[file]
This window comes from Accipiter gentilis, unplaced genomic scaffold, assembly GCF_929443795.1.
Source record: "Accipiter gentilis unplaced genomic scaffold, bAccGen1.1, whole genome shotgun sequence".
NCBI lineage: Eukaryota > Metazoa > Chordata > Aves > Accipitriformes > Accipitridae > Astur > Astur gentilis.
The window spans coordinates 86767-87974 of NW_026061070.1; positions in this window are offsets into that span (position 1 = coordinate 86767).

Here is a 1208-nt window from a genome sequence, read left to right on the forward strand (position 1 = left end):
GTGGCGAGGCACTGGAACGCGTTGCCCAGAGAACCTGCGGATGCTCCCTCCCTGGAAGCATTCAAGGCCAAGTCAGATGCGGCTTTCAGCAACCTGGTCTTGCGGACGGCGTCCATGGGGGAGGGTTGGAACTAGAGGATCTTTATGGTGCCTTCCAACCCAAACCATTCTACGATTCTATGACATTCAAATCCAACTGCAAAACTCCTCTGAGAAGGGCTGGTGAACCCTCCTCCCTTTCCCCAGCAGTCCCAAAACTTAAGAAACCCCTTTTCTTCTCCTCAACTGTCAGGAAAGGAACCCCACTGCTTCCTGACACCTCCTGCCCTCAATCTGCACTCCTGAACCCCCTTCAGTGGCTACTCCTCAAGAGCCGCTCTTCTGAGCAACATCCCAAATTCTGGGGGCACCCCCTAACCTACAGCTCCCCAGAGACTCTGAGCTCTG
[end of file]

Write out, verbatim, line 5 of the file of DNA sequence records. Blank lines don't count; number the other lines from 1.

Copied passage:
Here is a 1208-nt window from a genome sequence, read left to right on the forward strand (position 1 = left end):